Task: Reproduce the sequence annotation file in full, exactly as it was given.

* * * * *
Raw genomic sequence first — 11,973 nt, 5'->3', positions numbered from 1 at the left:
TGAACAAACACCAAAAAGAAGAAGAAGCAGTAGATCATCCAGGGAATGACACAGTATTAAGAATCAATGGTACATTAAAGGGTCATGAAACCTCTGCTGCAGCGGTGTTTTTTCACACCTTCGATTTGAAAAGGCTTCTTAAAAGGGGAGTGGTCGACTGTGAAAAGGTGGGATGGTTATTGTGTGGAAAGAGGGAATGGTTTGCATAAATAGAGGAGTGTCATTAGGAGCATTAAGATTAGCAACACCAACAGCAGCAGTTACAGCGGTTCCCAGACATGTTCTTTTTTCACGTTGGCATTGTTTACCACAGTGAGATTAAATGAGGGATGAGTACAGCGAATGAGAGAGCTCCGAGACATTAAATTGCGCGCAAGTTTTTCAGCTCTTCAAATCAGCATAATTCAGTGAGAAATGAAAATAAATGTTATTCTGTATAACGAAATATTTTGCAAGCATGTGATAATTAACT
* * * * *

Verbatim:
Raw genomic sequence first — 11,973 nt, 5'->3', positions numbered from 1 at the left:
TGAACAAACACCAAAAAGAAGAAGAAGCAGTAGATCATCCAGGGAATGACACAGTATTAAGAATCAATGGTACATTAAAGGGTCATGAAACCTCTGCTGCAGCGGTGTTTTTTCACACCTTCGATTTGAAAAGGCTTCTTAAAAGGGGAGTGGTCGACTGTGAAAAGGTGGGATGGTTATTGTGTGGAAAGAGGGAATGGTTTGCATAAATAGAGGAGTGTCATTAGGAGCATTAAGATTAGCAACACCAACAGCAGCAGTTACAGCGGTTCCCAGACATGTTCTTTTTTCACGTTGGCATTGTTTACCACAGTGAGATTAAATGAGGGATGAGTACAGCGAATGAGAGAGCTCCGAGACATTAAATTGCGCGCAAGTTTTTCAGCTCTTCAAATCAGCATAATTCAGTGAGAAATGAAAATAAATGTTATTCTGTATAACGAAATATTTTGCAAGCATGTGATAATTAACT